After 150 or so pages of preamble, Marvar eventually disappears, having handed Dyer the secrets of his research, but he should have been gone by page 20 or 30. There are descriptions of Oxford streets, inner monologues and — the now standard, among bien pensant authors — sideswipes about President Trump and Brexit voters. There is very little action, although the darker inner workings of the British state are neatly shown and the pace picks up later in the book.
A joy to read, the novel reflects John le Carré’s genre-stretching influence on every page: the boys’ school setting, the mixture of social comedy and Hitchcockian shenanigans, the astute, sophisticated prose, the central philosophical dilemma, and the exploration of what it means to be English in a globalised world.
However, we are, I think, intended to consider Dyer’s predicament in existential terms: at one point he refers to the physicist as ‘an illness who had come in through the cracks, to nest’ — in other words as a sort of external visitor embodying Dyer’s own problems and his dissatisfaction with the current state of the world.
On this level, The Sandpit works very well, and there is much else to enjoy. It is exceptionally well written, for a start, and it also expanded my vocabulary (maculate? Delible? Bloviated?). And Nicholas Shakespeare is so lyrical about fishing that it almost made me want to take angling lessons.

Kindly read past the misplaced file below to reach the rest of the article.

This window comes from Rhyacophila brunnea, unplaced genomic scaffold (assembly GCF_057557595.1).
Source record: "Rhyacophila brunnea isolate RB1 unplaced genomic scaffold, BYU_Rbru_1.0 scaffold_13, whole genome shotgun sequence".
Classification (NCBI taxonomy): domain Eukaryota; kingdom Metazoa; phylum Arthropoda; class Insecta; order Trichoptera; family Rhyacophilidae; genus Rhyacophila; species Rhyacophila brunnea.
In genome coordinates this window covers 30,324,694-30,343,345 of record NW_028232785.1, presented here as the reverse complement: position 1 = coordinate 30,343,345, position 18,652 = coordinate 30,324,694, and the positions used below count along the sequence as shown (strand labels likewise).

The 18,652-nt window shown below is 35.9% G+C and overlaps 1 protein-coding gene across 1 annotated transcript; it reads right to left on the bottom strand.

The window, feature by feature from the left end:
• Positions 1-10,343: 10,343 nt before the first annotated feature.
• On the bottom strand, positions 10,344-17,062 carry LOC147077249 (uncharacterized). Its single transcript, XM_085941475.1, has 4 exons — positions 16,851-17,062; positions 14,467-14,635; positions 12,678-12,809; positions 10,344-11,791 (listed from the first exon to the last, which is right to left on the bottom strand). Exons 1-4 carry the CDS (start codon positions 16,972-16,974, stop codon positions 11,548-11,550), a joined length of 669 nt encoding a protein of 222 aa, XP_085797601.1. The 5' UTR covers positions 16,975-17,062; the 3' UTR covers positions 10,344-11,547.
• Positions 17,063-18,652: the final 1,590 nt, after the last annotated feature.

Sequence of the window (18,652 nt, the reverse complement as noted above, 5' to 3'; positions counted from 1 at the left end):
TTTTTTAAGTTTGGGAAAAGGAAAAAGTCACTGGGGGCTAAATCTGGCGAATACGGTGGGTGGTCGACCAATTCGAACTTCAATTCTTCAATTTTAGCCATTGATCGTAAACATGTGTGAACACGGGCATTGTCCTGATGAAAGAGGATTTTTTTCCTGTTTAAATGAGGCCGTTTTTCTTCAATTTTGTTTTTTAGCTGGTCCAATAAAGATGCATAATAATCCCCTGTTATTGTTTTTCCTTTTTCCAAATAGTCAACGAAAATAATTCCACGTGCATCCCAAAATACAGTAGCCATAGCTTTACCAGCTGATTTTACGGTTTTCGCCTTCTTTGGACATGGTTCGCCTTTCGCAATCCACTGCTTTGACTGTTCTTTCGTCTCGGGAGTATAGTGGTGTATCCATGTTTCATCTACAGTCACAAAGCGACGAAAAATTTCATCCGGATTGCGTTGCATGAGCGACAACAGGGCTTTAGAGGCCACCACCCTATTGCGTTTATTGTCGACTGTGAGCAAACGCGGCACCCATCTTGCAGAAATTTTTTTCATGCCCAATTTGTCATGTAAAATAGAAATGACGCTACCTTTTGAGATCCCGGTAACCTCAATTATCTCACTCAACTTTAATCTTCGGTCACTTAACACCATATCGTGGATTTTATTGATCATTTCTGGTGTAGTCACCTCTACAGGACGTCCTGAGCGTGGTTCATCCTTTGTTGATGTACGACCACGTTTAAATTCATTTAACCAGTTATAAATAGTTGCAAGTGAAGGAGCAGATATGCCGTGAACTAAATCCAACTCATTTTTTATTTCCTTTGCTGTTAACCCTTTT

But the novel is trailed as ‘a remarkable contemporary thriller’— by William Boyd, no less. When it comes down to it, a thriller, even a literary one, really ought to thrill. This one doesn’t.
It satisfies the Buchan criterion: that improbable events should remain within the realm of the possible. The thread of credibility may be stretched but is never snapped. The writer of this kind of novel walks a delicate line and it’s often the case that interest which must depend on persuasiveness ebbs as the action quickens. This doesn’t happen here, partly because the sense of place is so strong, partly because everyday life goes on – Leandro has to do his homework, shopping has to be done, meals eaten – and partly because Shakespeare realizes the importance of a change of tempo.
There are more than a few hints of Graham Greene and John le Carré here – the hero as a middle-class, middle-aged man who doesn’t quite fit into his milieu is a somewhat overworn type – and Oxford’s dreaming spires make for a rather too familiar backdrop. But in its exploration of how individual actions can have huge and unexpected ramifications, The Sandpit is an enthralling read. Although a loose sequel to The Dancer Upstairs, it has more in common with Shakespeare’s 2004 novel, Snowleg, a story of love and loss set behind the Iron Curtain. In both, the security services provide a sinister presence in the lives of the protagonists. Nothing can be private – every move, act of love and friendship becomes data to be analysed and fought over. Nobody can be trusted. As in Shakespeare’s previous novels, the theme of how ordinary individuals negotiate the pressures brought down on them by extraordinary events generates superb drama.
There are lovely reminiscences on South America, although Shakespeare doesn’t rate his readers’ foreign-affairs knowledge, giving some clunky exposition. And for an insistently contemporary novel, it can feel dated – sometimes sweetly, with phrases like “surfing the internet” and an 11-year-old saying “bosom”; sometimes not, such as a thin man “disappearing on himself like an anorexic girl”.